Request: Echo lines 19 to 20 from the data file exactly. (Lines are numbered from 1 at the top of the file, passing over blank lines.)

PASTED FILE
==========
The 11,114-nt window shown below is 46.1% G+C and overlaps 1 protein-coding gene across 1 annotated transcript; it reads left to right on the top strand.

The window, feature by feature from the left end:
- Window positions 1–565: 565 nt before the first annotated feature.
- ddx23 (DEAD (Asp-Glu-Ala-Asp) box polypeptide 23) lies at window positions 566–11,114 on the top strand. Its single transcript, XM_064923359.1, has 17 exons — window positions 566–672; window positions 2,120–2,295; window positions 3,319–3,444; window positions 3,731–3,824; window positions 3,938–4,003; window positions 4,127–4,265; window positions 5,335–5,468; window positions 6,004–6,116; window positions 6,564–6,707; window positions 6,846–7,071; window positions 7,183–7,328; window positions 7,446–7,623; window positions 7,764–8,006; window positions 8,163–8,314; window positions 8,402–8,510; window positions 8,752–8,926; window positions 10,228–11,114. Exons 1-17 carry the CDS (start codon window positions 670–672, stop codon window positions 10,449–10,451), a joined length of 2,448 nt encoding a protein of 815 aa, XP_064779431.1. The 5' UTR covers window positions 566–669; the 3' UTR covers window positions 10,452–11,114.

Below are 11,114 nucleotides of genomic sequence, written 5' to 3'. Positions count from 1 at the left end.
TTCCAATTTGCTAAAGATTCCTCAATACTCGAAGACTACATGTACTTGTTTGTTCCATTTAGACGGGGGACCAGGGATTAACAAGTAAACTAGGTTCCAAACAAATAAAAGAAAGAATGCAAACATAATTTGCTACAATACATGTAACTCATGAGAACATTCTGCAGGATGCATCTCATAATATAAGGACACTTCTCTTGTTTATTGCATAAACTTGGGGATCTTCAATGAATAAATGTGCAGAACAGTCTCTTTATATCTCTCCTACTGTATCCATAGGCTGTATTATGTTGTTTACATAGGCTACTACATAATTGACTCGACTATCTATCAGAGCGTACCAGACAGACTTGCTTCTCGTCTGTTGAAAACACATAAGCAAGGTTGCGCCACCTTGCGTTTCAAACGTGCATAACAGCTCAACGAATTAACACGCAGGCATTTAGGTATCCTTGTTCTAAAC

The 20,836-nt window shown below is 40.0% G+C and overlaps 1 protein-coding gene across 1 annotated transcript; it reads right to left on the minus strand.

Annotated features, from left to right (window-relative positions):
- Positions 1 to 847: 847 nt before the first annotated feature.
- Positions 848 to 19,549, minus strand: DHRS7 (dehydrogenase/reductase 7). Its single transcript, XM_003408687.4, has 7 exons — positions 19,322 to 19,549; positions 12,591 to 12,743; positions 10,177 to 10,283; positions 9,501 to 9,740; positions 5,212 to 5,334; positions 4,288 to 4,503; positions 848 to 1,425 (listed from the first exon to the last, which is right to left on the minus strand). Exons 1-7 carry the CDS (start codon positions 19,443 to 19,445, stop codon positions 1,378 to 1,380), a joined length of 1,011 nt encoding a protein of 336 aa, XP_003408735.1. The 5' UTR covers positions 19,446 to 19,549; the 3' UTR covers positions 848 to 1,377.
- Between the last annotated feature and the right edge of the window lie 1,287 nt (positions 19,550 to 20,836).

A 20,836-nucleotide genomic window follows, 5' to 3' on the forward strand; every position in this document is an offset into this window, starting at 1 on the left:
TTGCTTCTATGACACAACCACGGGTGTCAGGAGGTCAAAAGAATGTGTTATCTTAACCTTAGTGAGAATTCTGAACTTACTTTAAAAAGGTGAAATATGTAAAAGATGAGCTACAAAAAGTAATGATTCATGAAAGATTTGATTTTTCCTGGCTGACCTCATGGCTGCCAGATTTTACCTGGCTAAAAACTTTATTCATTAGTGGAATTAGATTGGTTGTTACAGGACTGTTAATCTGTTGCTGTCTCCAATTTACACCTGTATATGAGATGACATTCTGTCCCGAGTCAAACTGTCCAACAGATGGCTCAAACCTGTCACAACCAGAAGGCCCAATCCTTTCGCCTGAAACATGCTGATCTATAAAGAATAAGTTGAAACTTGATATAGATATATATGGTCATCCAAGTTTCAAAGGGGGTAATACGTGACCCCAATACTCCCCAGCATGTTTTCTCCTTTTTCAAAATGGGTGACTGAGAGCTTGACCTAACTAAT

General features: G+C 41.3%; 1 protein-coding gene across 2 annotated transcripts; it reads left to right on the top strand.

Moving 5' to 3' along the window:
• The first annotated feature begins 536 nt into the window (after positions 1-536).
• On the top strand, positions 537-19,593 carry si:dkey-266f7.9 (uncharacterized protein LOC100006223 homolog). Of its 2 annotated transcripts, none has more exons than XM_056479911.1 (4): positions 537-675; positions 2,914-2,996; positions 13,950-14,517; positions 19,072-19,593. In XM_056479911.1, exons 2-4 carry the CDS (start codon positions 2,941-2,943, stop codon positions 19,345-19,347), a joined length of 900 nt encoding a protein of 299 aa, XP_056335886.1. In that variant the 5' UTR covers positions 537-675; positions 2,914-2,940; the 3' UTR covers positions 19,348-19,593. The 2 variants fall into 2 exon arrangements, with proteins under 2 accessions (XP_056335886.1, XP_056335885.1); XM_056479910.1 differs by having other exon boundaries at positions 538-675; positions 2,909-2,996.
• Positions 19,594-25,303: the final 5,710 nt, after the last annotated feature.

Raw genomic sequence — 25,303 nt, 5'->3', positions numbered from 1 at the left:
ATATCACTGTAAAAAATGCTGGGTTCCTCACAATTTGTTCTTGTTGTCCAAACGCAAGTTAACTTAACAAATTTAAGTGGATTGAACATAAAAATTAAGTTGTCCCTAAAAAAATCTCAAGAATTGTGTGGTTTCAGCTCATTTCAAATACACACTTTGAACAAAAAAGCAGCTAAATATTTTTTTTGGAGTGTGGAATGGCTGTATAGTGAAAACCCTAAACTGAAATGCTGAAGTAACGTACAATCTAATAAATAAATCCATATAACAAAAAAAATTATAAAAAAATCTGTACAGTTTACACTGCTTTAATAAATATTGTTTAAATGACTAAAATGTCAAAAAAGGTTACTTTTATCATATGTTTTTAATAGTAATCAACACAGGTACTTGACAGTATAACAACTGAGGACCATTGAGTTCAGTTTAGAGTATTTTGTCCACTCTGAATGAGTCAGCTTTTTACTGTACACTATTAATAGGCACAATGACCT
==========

Raw genomic sequence — 25,303 nt, 5'->3', positions numbered from 1 at the left:
ATATCACTGTAAAAAATGCTGGGTTCCTCACAATTTGTTCTTGTTGTCCAAACGCAAGTTAACTTAACAAATTTAAGTGGATTGAACATAAAAATTAAGTTGTCCCTAAAAAAATCTCAAGAATTGTGTGGTTTCAGCTCATTTCAAATACACACTTTGAACAAAAAAGCAGCTAAATATTTTTTTTGGAGTGTGGAATGGCTGTATAGTGAAAACCCTAAACTGAAATGCTGAAGTAACGTACAATCTAATAAATAAATCCATATAACAAAAAAAATTATAAAAAAATCTGTACAGTTTACACTGCTTTAATAAATATTGTTTAAATGACTAAAATGTCAAAAAAGGTTACTTTTATCATATGTTTTTAATAGTAATCAACACAGGTACTTGACAGTATAACAACTGAGGACCATTGAGTTCAGTTTAGAGTATTTTGTCCACTCTGAATGAGTCAGCTTTTTACTGTACACTATTAATAGGCACAATGACCT